When supply cannot keep up with the rise in demand, prices tend to increase. A common response by manufacturers is to build another factory. However, factories can take up to two years to build and require significant capital costs and risk to the manufacturer should demand fall. Furthermore, by the time the factory is operational, demand may have already been met and the factory is now contributing to a surplus that is driving prices down.
In today’s industrial and internet-of-things landscape, semiconductors have become a modern commodity. The few established manufacturers are set to cement themselves as global powerhouses across segments and industries with the power to cause significant ripples globally.
Consider gaining exposure through:
Doge Update: The value of Dogecoin dropped sharply after Elon Musk, Tesla’s Technoking and cryptocurrency supporter called it a “hustle” during his guest-host stint on Saturday Night Live. For days, Doge enthusiasts had been eager to see what he would say or announce about the digital meme currency. The verdict was “not impressed.” Despite his support for cryptocurrencies, Musk has repeatedly suggested caution when investing in the space due to its speculative notion. Q1 2022, SpaceX will be launching the DOGE-1 mission to the moon! to set the foundation for “interplanetary commerce.” Although the publicity stunt seems to have gone wrong, remember Doge is up 800% in the last 4 months alone. Should you still #HODL? Hell if we know…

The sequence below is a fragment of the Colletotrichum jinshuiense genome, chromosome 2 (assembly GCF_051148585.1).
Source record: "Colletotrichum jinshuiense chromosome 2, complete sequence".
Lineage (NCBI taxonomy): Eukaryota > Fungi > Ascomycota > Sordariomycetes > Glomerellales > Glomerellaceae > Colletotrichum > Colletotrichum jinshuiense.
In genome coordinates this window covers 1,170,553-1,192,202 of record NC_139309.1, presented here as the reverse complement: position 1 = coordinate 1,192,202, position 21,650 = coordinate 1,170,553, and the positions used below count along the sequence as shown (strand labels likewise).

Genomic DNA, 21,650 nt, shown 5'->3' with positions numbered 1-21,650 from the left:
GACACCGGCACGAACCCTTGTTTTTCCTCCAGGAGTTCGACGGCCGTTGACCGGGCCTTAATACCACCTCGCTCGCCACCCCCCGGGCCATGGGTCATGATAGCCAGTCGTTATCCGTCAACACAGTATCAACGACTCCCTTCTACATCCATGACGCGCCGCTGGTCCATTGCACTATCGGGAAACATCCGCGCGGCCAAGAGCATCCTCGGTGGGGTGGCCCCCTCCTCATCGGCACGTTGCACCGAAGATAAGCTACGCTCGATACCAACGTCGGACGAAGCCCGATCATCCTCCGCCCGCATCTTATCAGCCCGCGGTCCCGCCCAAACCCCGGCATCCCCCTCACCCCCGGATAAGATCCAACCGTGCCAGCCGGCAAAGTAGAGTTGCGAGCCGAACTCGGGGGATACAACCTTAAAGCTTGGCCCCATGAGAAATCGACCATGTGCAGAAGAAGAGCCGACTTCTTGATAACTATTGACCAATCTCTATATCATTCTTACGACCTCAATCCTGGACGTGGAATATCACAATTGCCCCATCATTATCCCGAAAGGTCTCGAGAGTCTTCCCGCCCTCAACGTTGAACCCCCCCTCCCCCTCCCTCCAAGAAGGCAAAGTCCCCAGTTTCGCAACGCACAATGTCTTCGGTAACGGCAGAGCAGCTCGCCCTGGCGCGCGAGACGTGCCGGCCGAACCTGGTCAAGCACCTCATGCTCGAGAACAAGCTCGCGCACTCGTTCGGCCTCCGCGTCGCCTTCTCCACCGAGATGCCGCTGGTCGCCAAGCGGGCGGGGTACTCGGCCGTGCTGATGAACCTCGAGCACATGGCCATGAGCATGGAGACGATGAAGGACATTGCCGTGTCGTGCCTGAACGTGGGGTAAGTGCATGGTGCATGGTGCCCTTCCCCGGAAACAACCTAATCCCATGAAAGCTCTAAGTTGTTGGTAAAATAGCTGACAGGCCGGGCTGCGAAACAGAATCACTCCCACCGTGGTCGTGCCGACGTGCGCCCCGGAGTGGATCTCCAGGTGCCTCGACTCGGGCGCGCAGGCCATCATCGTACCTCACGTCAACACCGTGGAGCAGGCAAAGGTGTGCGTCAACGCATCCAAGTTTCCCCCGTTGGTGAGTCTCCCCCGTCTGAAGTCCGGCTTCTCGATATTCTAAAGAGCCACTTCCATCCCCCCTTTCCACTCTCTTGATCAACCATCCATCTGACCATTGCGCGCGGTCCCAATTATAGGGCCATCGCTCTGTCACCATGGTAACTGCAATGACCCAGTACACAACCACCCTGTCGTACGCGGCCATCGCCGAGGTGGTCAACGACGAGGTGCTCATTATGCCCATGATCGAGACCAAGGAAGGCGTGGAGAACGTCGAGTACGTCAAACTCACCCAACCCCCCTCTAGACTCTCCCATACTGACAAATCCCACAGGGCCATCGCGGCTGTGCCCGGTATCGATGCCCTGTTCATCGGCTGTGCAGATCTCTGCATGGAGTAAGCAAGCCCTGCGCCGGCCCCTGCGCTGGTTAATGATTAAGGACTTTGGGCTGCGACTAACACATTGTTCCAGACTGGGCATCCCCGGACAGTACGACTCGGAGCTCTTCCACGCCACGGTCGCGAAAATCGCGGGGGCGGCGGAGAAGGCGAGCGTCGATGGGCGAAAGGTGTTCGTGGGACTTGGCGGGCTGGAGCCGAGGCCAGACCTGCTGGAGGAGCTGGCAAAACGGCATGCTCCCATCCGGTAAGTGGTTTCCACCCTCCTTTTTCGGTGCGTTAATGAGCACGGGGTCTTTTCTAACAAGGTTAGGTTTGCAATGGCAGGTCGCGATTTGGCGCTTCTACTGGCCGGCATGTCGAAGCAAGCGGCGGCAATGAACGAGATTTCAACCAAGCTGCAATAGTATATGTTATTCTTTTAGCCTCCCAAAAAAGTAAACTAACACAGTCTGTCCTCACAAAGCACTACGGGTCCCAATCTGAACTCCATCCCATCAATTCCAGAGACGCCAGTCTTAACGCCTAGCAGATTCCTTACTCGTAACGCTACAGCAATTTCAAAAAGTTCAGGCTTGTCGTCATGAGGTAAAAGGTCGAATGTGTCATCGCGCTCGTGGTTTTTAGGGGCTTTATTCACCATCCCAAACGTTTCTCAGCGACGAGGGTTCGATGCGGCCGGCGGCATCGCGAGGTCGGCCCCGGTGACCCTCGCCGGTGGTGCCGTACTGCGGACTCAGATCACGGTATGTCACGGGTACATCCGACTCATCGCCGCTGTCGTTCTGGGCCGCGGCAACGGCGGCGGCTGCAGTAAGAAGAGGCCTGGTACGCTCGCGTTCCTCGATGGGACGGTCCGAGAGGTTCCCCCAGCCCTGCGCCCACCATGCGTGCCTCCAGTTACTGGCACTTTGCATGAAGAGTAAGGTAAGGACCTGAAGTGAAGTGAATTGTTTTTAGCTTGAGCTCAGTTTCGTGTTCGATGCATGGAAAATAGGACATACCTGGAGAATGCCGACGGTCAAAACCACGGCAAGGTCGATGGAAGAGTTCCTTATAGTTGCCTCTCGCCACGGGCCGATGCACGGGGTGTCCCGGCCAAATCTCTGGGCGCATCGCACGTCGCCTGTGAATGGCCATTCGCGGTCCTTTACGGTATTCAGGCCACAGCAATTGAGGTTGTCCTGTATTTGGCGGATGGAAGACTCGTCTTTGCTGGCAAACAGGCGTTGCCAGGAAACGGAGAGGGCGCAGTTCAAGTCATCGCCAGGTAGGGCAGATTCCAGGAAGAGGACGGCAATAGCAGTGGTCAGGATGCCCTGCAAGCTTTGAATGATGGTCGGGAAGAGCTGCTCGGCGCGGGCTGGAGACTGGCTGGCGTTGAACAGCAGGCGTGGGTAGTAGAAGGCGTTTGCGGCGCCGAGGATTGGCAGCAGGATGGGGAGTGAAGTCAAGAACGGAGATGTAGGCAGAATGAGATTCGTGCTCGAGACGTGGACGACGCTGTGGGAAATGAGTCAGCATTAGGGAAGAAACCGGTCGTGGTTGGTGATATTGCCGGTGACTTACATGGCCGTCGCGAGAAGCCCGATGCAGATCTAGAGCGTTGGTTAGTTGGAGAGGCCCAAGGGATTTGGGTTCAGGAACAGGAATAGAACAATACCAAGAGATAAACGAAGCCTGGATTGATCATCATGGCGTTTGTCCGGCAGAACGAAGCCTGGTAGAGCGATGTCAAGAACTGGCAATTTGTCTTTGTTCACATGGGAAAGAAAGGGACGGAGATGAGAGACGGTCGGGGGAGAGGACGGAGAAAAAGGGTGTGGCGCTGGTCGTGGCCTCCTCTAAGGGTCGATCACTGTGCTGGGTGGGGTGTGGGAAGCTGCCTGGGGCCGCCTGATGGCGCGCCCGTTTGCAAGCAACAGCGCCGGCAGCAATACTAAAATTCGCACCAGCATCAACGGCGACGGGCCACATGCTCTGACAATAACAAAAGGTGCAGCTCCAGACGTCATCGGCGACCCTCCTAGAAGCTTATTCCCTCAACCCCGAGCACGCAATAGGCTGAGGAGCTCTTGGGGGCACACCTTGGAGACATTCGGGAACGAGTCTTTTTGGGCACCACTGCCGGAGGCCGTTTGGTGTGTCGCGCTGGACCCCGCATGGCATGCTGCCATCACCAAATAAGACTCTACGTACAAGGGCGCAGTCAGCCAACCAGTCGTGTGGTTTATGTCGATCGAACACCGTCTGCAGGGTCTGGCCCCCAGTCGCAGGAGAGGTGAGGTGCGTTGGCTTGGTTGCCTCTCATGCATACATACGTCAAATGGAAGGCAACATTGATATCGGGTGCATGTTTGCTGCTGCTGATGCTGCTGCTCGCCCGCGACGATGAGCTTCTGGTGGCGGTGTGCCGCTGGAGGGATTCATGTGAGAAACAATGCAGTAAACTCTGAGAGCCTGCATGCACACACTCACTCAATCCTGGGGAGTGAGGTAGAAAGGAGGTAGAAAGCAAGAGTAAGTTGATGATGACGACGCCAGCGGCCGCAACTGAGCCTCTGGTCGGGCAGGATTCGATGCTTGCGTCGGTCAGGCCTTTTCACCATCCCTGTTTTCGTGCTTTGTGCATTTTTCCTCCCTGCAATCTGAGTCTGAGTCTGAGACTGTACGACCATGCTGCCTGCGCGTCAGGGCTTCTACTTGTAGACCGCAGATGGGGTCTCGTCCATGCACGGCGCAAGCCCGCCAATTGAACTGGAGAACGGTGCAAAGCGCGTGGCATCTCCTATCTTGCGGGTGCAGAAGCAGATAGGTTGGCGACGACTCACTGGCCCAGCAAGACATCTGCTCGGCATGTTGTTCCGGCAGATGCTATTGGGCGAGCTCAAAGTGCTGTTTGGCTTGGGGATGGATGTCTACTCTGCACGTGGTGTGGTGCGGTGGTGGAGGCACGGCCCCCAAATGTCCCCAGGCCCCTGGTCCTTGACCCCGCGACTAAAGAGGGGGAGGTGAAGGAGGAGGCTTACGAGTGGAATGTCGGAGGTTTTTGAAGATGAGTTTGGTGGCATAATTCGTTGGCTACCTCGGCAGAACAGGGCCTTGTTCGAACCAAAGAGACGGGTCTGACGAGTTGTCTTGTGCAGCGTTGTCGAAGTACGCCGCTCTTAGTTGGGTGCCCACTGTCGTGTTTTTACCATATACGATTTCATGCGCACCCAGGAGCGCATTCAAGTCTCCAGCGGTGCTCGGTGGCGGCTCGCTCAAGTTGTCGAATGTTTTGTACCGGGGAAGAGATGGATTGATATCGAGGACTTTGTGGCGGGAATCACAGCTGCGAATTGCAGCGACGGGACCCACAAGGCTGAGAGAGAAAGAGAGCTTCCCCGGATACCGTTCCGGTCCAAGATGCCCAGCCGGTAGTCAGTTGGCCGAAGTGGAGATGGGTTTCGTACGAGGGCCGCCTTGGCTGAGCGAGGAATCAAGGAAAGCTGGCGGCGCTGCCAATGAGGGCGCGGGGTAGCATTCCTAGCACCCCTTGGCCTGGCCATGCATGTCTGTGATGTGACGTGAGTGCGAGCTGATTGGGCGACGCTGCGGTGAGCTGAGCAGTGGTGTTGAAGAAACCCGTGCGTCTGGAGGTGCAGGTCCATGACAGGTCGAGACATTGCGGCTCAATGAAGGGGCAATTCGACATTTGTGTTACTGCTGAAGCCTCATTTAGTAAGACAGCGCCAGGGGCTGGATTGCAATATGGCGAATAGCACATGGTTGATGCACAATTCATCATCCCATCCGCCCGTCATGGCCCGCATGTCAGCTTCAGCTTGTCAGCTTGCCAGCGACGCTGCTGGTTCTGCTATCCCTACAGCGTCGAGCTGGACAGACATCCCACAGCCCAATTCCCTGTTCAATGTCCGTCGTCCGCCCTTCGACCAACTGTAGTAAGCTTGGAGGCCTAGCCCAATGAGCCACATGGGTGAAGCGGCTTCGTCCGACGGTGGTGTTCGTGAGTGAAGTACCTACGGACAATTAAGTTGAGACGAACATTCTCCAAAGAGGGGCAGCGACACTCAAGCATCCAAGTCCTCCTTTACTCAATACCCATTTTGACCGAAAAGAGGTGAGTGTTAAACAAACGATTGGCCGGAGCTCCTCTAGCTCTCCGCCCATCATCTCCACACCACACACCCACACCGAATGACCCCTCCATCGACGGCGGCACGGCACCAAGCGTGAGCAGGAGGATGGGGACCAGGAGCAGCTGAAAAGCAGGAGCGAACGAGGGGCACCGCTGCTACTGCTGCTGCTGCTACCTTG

Notable earnings this week:
Monday: Australian and UK Retail Sales, Chinese FDI, Japanese household spending
Tuesday: Chinese CPI, Eurozone economic sentiment, Bank of England and Federal Reserve speeches
Wednesday: Australian consumer confidence, Japanese economic index, UK GDP, Industrial and manufacturing production, US CPI, Bank of England and Federal Reserve speeches
Thursday: US PPI and Jobless Claims, Bank of England speech
Friday: US Retail Sales and consumer sentiment index, ECB monetary policy meeting accounts
If you didn’t know, now you know
On April 28th, thousands of Colombians took to the streets to protest a proposal by the government to increase taxes on public services, fuel, wages, and pensions during a pandemic lockdown. The protests have been mostly peaceful however, recent clashes during demonstrations have left 26 dead and more than 800 people injured. While the government has withdrawn the tax proposal (#fTaxes), demonstrations have continued more broadly against government abuse, corruption and police violence.
This summary only covers the surface of the conflict. To read more, click here.
What we’re vibing:
30 Rock (TV Show): A sitcom that will have you laughing out loud. How we have not watched this sooner, beats us. Alec Baldwin, Tina Fey, and Tracy Morgan are at their best.
Begin Again (movie): Aside from the mind-blowing soundtrack, which in itself is a reason to watch, this absolute feel-good comedy-drama with Keira Knightley and Mark Ruffalo is a must watch, more so during the pandemic languishing we are all experiencing. Chin up, we’ll get through it.
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This writing is for informational purposes only and the author/s undertake/s no obligation to update this article even if the opinions expressed change. It does not constitute an offer to sell, a solicitation to buy, or a recommendation regarding any securities transaction. It also does not offer to provide advisory or other services in any jurisdiction. The information contained in this writing should not be construed as financial or investment advice on any subject matter. The author/s expressly disclaims all liability in respect to actions taken based on any or all of the information on this writing.